Edouard Joseph Dantan, French painter 1848-1897 has captured early lifecasting like no-one else. Fascinating to look at the studios.. heavyduty furniture and shelving. We see endless evidence they worked on any sculptural job that came along.

 

Sure looks similar to my shop. Most interesting thing to me is, they were only doing her leg and foot, and they have a very clean parting line between the clamshell halves.

In another account of early LC'ing, it sounds like they entomb the poor model and then whale away at the mold to crack it, and then reassemble the chunks. What were plasterbowls made of before there was plastic?

Same model, same procedure, but in this version, the studio is classed-up with more art, less shelving.

Which do you believe it really looked like?

Sculptor keeps working on a thigh, painter needed an excuse to do a full-frontal with lovely draping. I like the safety railing and slippers awaiting on the floor.

This one is called "A Restoration" so the sculpture may be old and needed repair. Sandbags sit around, for stabilizing tables and statues.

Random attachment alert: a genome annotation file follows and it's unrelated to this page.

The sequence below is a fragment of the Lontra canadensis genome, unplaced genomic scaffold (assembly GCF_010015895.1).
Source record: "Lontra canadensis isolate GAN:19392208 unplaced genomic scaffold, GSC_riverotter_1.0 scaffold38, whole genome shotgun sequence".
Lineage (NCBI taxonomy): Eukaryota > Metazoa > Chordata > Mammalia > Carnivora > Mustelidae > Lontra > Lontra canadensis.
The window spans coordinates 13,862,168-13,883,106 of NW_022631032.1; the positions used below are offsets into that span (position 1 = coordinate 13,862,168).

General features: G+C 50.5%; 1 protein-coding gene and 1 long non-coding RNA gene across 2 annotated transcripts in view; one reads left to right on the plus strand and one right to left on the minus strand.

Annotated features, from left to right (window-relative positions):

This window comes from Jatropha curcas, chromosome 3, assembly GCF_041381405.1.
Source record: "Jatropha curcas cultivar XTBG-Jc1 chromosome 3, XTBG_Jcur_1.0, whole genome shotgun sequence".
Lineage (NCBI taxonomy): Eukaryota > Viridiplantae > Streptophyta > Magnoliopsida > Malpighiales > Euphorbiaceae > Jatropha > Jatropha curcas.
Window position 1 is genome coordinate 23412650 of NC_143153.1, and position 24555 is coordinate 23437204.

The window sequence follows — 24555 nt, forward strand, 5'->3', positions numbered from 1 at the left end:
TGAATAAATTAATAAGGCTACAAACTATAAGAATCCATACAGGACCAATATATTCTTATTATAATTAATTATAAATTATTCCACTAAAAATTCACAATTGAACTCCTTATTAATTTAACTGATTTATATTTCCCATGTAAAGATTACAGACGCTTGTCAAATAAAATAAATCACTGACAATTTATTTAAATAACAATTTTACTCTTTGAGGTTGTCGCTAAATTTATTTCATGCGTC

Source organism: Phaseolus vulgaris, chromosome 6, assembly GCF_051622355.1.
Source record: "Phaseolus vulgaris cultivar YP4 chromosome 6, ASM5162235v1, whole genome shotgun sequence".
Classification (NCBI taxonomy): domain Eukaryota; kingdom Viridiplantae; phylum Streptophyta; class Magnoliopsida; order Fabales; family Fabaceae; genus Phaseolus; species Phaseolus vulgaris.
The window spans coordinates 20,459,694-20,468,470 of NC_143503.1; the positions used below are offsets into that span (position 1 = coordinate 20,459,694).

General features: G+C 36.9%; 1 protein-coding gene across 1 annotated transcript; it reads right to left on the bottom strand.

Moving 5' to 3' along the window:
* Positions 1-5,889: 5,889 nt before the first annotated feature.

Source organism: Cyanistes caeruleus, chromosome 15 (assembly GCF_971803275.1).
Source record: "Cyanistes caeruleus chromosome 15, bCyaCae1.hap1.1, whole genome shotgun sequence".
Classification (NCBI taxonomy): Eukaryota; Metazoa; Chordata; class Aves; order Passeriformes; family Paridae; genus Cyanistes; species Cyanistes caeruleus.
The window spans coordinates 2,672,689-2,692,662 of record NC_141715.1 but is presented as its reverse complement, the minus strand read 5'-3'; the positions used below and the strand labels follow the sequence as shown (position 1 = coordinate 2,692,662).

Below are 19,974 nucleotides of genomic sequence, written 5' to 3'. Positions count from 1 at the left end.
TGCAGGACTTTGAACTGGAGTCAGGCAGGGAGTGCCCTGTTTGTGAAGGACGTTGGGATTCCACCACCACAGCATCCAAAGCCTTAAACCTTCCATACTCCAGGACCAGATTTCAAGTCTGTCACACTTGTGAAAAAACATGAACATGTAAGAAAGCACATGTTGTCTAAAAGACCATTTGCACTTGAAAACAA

The artist takes a break but the model keeps standing.. or he's just studying.. A painting scene, not lifecasting, but some nice statues are in the scene. Sculpting and painting were approved industries, and so was modeling.
Once in a while the model may come over and see how the artist is doing. Maybe a preventive to "man-with-camera" -type nonsense.
Men at work in a sculpture studio. Great general illumination. One works on a dog and the other on a prone figure I think. A giant pot has fine bas-relief figues. There are vessels, probably ceramic, in most of these paintings.
"Coin d'atelier" means corner of the studio. Monumental bas-relief slab is up on mighty table and sculptor must climb up to it. Nude model is resting and watching, presumably some part of her was needed but anatomic study maquette sits on the bench and figure in slab has the same basic pose. Jazzing up a painted scene with a nude.. sounds a bit like a car show, doesn't it.
Just another version of the same painting with brighter colors.
I don't believe you can lifecast a dog, but you sure can cast a statue, and we watch a plaster mold being busted off the casting. Traditionally, you sculpt in clay, make a mold, scoop and wash out the clay, and cast in that mold. Finally the mold is destroyed. Really love the sculptures on the shelves and wish I had a window-wall too.
Found this one on Facebook.. This is how Art Students League (NYC) looked, probably they all did.
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